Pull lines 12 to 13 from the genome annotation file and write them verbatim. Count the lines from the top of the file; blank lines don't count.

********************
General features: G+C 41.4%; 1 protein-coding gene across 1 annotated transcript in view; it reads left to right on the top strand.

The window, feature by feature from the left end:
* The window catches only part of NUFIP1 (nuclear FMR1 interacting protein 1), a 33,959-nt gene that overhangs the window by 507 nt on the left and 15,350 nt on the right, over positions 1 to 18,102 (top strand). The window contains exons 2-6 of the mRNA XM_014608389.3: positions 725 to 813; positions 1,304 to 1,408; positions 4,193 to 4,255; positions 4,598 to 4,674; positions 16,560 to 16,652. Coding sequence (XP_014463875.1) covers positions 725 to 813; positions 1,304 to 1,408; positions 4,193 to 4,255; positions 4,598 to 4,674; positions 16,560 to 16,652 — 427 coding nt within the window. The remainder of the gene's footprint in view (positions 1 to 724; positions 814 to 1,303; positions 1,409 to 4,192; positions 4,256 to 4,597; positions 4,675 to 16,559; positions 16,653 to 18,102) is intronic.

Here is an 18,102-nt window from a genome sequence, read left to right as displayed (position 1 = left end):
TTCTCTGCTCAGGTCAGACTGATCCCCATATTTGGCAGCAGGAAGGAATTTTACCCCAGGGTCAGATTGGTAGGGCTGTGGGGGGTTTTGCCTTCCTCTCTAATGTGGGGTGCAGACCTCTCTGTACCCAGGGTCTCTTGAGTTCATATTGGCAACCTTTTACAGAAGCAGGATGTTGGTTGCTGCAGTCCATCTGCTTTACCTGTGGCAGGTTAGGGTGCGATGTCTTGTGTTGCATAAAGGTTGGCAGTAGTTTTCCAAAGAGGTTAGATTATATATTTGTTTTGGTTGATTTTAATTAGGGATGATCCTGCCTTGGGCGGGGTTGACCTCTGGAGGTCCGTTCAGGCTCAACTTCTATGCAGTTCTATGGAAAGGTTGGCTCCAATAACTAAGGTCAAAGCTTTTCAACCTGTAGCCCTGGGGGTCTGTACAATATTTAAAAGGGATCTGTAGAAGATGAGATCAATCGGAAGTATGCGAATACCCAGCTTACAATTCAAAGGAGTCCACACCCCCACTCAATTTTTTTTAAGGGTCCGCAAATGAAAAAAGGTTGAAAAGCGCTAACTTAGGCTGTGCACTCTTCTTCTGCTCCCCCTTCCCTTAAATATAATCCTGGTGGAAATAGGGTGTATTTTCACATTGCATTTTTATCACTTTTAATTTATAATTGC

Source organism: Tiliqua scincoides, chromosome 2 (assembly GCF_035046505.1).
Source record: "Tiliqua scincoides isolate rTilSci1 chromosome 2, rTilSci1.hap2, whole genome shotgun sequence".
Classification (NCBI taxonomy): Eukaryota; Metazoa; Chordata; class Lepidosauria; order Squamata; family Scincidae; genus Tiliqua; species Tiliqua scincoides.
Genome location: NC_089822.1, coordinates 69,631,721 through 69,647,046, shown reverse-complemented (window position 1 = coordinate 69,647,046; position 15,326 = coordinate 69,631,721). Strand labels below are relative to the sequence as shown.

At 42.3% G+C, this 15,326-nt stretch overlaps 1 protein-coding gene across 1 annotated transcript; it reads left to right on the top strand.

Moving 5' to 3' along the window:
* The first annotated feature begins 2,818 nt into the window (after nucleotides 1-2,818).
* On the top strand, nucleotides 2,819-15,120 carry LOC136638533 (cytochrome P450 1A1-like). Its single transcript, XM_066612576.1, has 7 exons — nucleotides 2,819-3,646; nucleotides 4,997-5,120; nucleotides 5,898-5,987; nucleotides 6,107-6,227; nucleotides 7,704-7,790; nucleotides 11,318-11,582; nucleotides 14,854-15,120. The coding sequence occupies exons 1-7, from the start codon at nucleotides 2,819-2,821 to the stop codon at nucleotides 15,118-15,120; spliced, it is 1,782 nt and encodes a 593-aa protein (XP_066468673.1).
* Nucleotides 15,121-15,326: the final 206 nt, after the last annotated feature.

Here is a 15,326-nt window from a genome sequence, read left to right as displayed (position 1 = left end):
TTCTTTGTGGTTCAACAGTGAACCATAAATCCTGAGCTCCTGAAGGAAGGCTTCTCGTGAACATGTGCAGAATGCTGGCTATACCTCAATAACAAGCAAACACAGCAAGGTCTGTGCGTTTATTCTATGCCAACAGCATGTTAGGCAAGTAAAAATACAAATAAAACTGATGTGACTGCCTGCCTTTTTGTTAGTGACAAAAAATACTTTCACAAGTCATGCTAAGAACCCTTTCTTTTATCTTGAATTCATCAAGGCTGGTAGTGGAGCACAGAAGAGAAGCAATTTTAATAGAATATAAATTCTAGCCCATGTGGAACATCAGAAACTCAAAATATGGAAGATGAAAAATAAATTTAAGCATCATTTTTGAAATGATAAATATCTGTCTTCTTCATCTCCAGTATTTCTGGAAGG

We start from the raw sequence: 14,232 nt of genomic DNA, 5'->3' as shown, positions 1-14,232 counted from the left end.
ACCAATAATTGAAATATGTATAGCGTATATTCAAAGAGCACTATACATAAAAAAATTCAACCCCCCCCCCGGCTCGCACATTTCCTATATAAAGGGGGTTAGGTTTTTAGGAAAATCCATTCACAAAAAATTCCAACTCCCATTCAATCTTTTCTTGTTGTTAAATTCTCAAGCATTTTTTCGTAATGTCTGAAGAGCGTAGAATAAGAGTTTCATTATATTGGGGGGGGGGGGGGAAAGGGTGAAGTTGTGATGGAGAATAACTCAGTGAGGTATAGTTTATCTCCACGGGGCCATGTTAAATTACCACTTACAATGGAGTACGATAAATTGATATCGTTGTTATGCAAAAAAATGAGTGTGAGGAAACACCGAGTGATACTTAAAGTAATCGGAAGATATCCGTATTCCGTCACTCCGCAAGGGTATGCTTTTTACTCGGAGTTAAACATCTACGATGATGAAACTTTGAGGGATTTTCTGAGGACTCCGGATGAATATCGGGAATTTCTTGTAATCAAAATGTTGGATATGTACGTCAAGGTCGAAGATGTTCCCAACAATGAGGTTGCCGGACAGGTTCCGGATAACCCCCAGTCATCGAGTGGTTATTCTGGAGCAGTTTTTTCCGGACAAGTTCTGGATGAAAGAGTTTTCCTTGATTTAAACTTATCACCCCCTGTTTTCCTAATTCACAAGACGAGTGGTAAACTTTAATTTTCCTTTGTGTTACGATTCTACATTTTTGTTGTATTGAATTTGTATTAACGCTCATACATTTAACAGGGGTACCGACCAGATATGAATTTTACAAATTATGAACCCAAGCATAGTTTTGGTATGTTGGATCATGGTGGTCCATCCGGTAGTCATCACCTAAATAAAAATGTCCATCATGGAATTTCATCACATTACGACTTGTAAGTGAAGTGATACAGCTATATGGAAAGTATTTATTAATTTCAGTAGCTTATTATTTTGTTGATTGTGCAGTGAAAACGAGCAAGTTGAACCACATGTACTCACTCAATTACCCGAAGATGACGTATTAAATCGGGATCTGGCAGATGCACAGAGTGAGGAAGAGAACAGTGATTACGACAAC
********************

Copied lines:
* The first annotated feature begins 2,818 nt into the window (after nucleotides 1-2,818).
* On the top strand, nucleotides 2,819-15,120 carry LOC136638533 (cytochrome P450 1A1-like). Its single transcript, XM_066612576.1, has 7 exons — nucleotides 2,819-3,646; nucleotides 4,997-5,120; nucleotides 5,898-5,987; nucleotides 6,107-6,227; nucleotides 7,704-7,790; nucleotides 11,318-11,582; nucleotides 14,854-15,120. The coding sequence occupies exons 1-7, from the start codon at nucleotides 2,819-2,821 to the stop codon at nucleotides 15,118-15,120; spliced, it is 1,782 nt and encodes a 593-aa protein (XP_066468673.1).